Lakers’ LeBron James Fires Back at Celtics Big Man After Twitter Attack

Celtics' Enes Kanter, Lakers' LeBron James

Getty Images First meeting between of the regular season between the Celtics & Lakers

After surrendering a 130-108 loss to the Boston Celtics, Los Angeles Lakers superstar LeBron James was asked a question that had nothing to do with the game itself, yet still sparked a strong response from the 2020 Finals MVP.

Celtics center Enes Kanter continued advocating for human rights, this week while calling out the Chinese government. Then, he called out James by name via Twitter in a tweet tagging him and Nike to a controversial post.

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“Money over morals for the “King” Sad & disgusting how these athletes pretend they care about social justice,” Kanter tweeted toward James. “They really do “shut up & dribble” when Big Boss (which was followed by the Chinese flag) says so.”

Kanter photographed custom-made sneakers that featured the 14-time All-Star’s likeness being crowned by Chinese president Xi Jinping.


LeBron James On Enes Kanter: ‘He Tried to Use My Name’

After Friday’s game, LeBron was asked if he cared to respond to Kanter’s stance.

“No, I think if you know me, you know I don’t give too many people my energy. He’s definitely not somebody I would give my energy to,” James stated after Friday’s loss, an answer to his first question of media availability. “He tried to use my name to create an opportunity for himself. I definitely won’t comment too much on that. If any, that will be where I lay that at.”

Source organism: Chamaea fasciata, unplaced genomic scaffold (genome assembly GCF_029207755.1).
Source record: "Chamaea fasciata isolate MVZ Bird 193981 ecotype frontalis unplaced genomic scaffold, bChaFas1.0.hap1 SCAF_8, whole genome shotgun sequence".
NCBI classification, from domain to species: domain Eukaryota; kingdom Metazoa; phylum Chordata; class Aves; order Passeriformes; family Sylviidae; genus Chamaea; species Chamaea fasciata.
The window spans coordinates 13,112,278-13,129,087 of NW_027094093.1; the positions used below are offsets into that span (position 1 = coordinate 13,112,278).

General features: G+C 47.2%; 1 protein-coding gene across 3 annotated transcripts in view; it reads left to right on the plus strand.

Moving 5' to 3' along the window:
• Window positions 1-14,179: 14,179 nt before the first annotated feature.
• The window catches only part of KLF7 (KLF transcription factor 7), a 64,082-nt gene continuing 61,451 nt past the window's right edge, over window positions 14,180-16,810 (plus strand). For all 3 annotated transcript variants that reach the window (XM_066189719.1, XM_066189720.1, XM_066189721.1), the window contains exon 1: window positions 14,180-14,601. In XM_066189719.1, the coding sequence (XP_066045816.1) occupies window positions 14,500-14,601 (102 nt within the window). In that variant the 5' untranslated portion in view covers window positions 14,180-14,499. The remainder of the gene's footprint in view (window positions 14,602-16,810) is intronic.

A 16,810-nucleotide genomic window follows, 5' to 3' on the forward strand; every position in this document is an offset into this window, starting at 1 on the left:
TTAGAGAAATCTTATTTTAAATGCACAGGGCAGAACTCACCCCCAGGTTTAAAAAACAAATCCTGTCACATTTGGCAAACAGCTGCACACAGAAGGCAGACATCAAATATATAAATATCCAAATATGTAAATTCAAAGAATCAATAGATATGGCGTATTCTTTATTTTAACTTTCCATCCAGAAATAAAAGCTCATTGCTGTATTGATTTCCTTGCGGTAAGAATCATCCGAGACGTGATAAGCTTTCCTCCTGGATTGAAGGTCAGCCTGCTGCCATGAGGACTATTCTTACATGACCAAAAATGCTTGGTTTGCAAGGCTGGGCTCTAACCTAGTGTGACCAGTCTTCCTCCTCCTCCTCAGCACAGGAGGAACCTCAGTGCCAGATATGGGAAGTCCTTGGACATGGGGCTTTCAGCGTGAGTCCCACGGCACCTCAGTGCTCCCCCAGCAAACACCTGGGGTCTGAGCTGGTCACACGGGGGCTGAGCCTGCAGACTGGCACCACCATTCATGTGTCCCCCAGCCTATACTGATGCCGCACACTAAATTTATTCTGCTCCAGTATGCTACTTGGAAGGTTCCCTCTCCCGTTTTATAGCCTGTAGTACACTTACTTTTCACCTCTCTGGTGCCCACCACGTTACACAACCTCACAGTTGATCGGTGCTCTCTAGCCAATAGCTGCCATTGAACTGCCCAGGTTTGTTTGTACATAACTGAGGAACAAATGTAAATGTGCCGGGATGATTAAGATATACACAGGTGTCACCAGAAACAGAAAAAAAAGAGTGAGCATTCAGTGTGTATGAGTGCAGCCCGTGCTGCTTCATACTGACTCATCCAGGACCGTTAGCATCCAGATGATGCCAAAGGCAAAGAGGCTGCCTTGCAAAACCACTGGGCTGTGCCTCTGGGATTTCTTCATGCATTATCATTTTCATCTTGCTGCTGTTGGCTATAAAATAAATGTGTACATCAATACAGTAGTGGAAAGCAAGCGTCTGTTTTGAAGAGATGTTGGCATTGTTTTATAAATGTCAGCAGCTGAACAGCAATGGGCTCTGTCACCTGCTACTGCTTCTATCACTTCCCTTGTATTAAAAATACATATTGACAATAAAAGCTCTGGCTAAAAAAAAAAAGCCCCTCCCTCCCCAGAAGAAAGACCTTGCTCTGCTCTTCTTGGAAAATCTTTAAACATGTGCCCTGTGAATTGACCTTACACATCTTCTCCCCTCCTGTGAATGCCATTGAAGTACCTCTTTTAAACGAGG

LeBron James Says Enes Kanter ‘He Had His Opportunity’

Just before wrapping up his thoughts on the Celtics center, James shared more words about Kanter.

“He’s always kind of had a word or two to say at my direction,” James added. “As men, if a guy really has an issue with someone, you really come up to them. He had his opportunity tonight. I seen him in the hallway and he blew right by me.”

Kanter certainly upped the anty using such a powerful image portraying James on his sneakers that garnered plenty of attention. Enes is also surrounded by what’s perceived to be half a dozen bags of cash on one side of his sneaker while the other side reads; Did you educate yourself about the slave labor that made your shoes or is that not part of your research?

Still, Enes missed a golden opportunity to have an important conversation. If, in fact, Kanter did walk past LeBron without saying a word, then, how important are these issues for Enes, in concert with James?

Or better question, leading up to Friday’s tilt with the Lakers, why ask Twitter, your sneakers, questions targeted for LeBron, but not the man himself?

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